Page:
Months later, Brutus and Cassius have taken control of a war-torn nation and amassed a significant army; Octavius and Mark Antony set out to confront them. Both sides struggle with distrust and division amongst their leaders, but overcome it in the face of the larger battle. At Phillipi, the armies meet and the forces of Cassius and Brutus are defeated. Brutus and Cassius each decide to commit suicide rather than accept defeat, and Mark Antony and Octavius return to Rome victorious.
As is often found in Shakespearean productions, some cast members play multiple roles.
Julius Caesar, a great Roman general who has recently returned to Rome after a military victory in Spain
Marcus Brutus, a high-ranking, well-regarded Roman nobleman who participates in a conspiracy to assassinate Caesar
Julius Caesar is not the main character of the play that bears his name; Brutus has over four times as many lines, and the play does not show us Caesar's point of view. Nonetheless, virtually every character is preoccupied with Caesar—specifically, with the possibility that he may soon become king.
Caesar becoming king would mean the end of Rome's republican government system, in which senators, representing the citizens of Rome, would lose their power. To noblemen like Brutus and Cassius, who consider themselves equal to other citizens, Caesar's coronation would mean they would no longer be free men. Caesar never explicitly says that he wants to be king—he even refuses the crown three times in a dramatic public display—but he seems to regard himself as special and superior nonetheless. In his own mind, he is already an absolute ruler.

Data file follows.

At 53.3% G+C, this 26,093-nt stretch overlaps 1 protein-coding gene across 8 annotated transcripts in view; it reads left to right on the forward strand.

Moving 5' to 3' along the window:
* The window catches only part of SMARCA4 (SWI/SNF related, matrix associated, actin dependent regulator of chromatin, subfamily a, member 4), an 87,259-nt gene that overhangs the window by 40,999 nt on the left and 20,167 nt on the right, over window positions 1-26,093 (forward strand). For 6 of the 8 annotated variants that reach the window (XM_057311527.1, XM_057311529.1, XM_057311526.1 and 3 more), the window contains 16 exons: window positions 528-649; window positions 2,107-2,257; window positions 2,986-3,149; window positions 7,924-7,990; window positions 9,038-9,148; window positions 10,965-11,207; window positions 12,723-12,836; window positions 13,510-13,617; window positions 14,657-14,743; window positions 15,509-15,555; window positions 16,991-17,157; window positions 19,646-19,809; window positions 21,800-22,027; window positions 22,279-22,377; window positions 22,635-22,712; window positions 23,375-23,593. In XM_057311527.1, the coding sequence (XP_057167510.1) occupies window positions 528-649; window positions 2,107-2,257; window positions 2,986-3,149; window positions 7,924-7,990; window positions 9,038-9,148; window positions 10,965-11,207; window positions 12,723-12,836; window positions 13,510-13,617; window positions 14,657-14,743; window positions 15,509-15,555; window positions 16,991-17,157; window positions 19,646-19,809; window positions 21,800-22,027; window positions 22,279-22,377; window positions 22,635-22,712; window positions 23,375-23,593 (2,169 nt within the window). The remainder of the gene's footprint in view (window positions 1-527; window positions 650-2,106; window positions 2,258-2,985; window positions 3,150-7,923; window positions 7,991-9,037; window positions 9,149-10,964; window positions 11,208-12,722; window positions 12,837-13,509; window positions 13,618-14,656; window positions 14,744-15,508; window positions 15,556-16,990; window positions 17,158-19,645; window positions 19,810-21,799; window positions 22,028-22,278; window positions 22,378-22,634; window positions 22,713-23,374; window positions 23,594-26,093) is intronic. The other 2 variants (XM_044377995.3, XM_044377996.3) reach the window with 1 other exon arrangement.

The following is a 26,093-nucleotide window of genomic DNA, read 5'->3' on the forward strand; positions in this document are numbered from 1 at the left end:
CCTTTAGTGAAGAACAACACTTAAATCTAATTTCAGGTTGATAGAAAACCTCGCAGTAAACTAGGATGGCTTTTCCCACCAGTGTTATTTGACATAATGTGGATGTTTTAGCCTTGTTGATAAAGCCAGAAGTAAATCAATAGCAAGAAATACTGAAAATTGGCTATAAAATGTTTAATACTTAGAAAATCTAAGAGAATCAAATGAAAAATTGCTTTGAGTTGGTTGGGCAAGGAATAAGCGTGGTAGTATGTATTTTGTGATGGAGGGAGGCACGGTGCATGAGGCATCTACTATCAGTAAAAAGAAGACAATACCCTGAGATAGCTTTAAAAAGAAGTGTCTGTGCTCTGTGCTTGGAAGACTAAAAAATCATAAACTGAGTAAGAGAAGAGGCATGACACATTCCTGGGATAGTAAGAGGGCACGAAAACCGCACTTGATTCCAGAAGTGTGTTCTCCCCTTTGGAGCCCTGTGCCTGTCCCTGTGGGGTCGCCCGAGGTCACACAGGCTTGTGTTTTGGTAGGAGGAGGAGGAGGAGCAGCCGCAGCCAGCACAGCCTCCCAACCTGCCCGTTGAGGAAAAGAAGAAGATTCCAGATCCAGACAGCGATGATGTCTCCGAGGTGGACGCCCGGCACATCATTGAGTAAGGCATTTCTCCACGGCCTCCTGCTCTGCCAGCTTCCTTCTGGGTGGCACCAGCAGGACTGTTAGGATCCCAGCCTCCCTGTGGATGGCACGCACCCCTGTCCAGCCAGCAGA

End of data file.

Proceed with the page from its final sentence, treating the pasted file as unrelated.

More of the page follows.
Brutus is motivated by his sense of honor, which requires him to place the good of Rome above his own personal interests or feelings. Thus, he plots against Caesar to preserve the republic even though he personally loves and admires Caesar. Brutus's sense of honor is also his weakness, as he tends to assume that his fellow Romans are as like-minded as he is, which makes it easy for others to manipulate him.
Mark Antony, general and loyal friend to Caesar
Caius Cassius, conspirator against Caesar
In contrast to the self-disciplined Brutus, Antony is notoriously impulsive and pleasure-seeking; passionate rather than principled. As resourceful as he is unscrupulous, Antony proves to be a dangerous enemy of Brutus and the other conspirators.
Octavius Caesar, Caesar's adopted son and appointed successor